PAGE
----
In addition to the rule of law, to have faith in the administration of justice: Basically, to believe that the laws are being enacted in a meaningful way or in a way that actually serves justice, then you need make sure that where justice is dealt, where these decisions are made, people are able to walk into those places. In a democratic society, you want to be able to go and see justice unfold. You want the ability to go into a courthouse and see how it is that the rule of law is actually, in a practical sense, being implemented. The open court principle and access to courthouses is essentially a fundamental principle of all democracies, but particularly it’s something very important to us here in Canada.

Two years ago, when this law was first introduced on April 19, 2012, the Canadian Civil Liberties Association and at that time Nathalie Des Rosiers, the general counsel, and Abby Deshman, director of the public safety program for the Canadian Civil Liberties Association, presented at the Standing Committee on Justice Policy in regard to, at the time, Bill 34, which was the previous iteration of this current bill, Bill 35. In their remarks, they spoke about the importance of an open justice system—an open court principle—and the idea of access to courthouses. They write, on page 2 of the report, “The open court principle is essential to the maintenance of a fair and functional justice system and must be a central consideration when evaluating the reasonableness and impact of courthouse security.”

What are guiding principles? If we’re looking at courthouse security, two things need to guide us. The major thing that should guide us is the open court principle. This should be our central consideration when we look at: What is a reasonable type of law to be applied? What is a reasonable infringement on individual liberties? What makes sense?

When we’re looking at what makes sense to implement in court security, we need to look at the open court principle. In fact, the open court principle was reaffirmed a number of times, specifically by the highest court in Canada, the Supreme Court of Canada. Later on, on page 2 of this report, the Canadian Civil Liberties Association states very clearly, “The Supreme Court of Canada has repeatedly emphasized the importance of this presumptive openness.” In the report, they continue to say, “Just last year the Court unanimously reaffirmed the rationale behind this principle” in the decision Vancouver Sun (Re), [2004], a decision by the Supreme Court of Canada, with comments from Justice Iacobucci and Justice Arbour. The court found that:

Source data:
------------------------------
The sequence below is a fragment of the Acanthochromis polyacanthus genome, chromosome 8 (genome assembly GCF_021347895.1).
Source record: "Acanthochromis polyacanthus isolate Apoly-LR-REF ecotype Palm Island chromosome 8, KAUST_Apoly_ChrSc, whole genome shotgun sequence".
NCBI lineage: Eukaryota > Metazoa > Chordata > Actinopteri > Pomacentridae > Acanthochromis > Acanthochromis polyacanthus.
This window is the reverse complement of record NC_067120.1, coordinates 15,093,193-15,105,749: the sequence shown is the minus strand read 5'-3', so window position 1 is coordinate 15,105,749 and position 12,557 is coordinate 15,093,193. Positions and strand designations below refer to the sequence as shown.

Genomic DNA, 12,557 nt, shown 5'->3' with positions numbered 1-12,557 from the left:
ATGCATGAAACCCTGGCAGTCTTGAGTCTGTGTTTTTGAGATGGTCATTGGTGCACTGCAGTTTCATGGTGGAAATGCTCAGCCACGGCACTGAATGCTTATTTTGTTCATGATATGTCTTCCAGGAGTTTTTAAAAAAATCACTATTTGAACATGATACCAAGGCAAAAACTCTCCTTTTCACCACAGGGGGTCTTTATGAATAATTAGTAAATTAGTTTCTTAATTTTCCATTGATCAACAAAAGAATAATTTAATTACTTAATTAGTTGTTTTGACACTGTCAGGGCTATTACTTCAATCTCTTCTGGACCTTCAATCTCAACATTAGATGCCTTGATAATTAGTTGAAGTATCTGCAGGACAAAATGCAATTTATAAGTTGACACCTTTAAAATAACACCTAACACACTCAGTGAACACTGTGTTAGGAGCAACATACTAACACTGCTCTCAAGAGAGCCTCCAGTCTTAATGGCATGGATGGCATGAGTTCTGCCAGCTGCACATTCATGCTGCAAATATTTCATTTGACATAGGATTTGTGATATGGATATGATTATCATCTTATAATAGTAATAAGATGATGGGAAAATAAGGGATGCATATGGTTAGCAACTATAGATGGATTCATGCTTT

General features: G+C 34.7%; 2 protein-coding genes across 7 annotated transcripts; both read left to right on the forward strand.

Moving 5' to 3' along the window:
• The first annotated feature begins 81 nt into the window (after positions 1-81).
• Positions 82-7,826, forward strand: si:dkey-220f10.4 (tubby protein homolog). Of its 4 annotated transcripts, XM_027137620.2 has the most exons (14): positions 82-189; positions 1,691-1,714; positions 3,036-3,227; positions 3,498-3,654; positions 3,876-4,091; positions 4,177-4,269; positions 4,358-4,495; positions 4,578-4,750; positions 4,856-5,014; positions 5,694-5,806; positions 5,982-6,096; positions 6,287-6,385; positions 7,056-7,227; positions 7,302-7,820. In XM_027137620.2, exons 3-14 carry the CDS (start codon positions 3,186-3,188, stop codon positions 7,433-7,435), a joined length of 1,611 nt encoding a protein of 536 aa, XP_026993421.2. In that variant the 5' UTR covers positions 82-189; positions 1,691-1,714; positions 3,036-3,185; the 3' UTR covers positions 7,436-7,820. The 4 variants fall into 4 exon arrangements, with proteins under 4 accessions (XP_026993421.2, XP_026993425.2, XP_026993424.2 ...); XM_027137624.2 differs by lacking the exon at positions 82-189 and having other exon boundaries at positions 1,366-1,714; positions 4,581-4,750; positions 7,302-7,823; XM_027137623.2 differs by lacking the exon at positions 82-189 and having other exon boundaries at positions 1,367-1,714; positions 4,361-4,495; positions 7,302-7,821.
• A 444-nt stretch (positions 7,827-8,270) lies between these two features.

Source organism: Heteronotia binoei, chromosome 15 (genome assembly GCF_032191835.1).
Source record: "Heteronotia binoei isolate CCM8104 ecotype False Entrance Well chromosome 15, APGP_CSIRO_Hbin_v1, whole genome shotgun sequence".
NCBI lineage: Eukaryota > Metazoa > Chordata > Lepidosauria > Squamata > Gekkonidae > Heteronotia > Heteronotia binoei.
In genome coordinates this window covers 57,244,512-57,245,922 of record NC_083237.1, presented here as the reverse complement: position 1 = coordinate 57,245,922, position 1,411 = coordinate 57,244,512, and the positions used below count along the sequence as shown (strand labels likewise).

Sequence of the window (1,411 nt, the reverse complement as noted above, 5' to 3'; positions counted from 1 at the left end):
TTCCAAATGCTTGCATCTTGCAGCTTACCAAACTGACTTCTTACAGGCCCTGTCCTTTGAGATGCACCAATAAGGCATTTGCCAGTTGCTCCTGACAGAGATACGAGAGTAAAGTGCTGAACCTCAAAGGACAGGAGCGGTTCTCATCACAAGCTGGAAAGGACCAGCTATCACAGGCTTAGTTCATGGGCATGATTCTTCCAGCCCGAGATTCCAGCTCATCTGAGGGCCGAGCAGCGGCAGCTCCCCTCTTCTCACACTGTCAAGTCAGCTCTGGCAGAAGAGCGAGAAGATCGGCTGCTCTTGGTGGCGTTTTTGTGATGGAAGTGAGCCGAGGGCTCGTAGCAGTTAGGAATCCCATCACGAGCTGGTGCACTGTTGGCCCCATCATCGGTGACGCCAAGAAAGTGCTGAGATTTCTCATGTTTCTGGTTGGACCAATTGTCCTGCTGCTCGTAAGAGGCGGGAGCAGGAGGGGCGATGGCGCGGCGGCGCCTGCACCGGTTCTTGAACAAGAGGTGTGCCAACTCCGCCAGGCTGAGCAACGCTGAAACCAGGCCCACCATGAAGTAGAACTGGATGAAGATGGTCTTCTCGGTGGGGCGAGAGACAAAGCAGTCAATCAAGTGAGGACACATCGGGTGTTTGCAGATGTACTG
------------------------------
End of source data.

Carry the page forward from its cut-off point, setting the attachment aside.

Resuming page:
“The open court principle is of crucial importance in a democratic society. It ensures that citizens have access to the courts and can, as a result, comment on how the courts operate and on proceedings that take place in them. Public access to the courts also guarantees the integrity of judicial processes inasmuch as the transparency that flows from access ensures that justice is rendered in a manner that is not arbitrary, but is in accordance with the rule of law.”

People, the public, play an important role in ensuring that we have a transparent courthouse. But, more importantly, they actually assist in maintaining the rule of law. They act as a check and balance—an informal check and balance—on our judicial system.

The Supreme Court of Canada, the highest court of Canada, makes it very clear that an open courthouse is essential, is fundamental. It’s something that is so important that we can never look away from that importance; we can never undermine that importance—public access, accessibility, the ability to go to court.

That’s why I turn your attention again to why you, as a government, would include in this law a provision that requires people to have to provide information before they can get into a courthouse. Why would you do that? It makes no sense. It contravenes the principle of an open court. It contravenes the idea of having a transparent courthouse. In fact, it goes against the idea of a true democracy.

There are so many other ways to do this. There are so many other ways to address this issue. It’s not necessary to require such an onerous burden.

The Canadian Civil Liberties Association goes on to provide specific criticism of this broad requirement to provide information.